I found one framing device used in this book particularly helpful. The authors repeatedly refer to China’s developmentalist efforts as “gradual” and “experimental.” That is, rather than assuming that free markets would automatically bring economic growth, China carefully managed which sectors would be exposed to global forces and in what ways, all with an ultimate goal of national growth in mind. The implication is that Latin American countries, by contrast, engaged in “ideological” (not the authors’ word) development, trusting blindly that free-market neoliberalism would give the results they sought, and failing to make adjustments as it became more and more clear that those results were not forthcoming.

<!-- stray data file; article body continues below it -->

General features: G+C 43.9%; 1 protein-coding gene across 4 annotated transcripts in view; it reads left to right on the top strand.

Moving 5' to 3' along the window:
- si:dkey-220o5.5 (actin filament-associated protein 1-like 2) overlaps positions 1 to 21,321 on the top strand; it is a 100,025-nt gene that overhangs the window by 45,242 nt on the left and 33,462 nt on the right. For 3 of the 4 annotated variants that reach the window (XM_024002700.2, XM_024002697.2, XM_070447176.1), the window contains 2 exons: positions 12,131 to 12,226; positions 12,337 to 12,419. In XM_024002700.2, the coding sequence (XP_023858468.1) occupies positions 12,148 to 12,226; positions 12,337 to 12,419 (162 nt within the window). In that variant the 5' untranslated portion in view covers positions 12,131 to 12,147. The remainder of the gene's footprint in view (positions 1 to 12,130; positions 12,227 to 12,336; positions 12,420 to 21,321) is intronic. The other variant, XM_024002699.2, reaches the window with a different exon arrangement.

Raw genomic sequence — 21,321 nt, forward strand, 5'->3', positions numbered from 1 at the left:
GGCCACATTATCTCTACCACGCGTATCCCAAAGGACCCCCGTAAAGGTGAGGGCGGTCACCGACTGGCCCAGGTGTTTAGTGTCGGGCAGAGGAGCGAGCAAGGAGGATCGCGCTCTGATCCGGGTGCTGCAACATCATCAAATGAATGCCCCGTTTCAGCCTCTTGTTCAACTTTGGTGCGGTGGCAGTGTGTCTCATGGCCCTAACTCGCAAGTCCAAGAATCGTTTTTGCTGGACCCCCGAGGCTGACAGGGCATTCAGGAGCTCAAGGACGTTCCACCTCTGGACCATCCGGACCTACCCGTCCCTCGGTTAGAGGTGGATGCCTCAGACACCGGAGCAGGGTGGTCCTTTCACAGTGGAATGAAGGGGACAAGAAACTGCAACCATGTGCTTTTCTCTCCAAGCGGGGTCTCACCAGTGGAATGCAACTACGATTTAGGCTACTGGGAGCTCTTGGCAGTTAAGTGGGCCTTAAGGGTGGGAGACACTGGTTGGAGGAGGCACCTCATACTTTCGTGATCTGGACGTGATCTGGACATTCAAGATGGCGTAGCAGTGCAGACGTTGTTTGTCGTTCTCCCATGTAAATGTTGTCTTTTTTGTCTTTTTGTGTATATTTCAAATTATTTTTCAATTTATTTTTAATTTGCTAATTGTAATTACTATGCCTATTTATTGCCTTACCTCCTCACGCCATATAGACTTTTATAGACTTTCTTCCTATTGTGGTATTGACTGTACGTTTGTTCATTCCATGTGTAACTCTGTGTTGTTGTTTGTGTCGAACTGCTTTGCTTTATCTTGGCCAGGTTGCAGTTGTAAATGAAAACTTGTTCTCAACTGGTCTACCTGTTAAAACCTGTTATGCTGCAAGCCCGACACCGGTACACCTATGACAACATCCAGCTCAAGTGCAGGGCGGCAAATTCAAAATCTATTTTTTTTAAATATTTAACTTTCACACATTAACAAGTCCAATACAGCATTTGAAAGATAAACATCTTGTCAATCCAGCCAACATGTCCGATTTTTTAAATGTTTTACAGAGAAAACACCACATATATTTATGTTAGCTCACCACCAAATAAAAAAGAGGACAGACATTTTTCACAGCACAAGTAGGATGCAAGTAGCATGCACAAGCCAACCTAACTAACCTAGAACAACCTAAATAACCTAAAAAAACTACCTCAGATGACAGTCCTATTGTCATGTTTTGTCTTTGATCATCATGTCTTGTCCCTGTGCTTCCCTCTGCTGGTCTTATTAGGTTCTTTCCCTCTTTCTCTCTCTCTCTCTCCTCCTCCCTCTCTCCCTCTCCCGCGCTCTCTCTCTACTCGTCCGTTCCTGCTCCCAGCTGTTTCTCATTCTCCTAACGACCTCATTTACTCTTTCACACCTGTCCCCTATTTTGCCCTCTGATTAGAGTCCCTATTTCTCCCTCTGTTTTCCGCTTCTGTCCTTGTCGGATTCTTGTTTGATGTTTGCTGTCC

This is all very High Development Theory, with the extensive invocation of Hirschmanian “linkages” and all. But the authors are careful to say that they are not implying that a return to the pre-1980s Latin American import-substitution industrialization policies is the answer. While they certainly make an argument for active industrial policy, they indicate that such policy should be oriented towards export markets rather than domestic markets (potentially implying that infant industries should be exposed to world competition relatively early, but not immediately). What is less convincing is their response to the frequent criticism that many governments are unlikely to be competent enough to manage their economic development as well as China has. “A high degree of government leadership and accountability” is necessary, they say, but make no indication of how this might be guaranteed.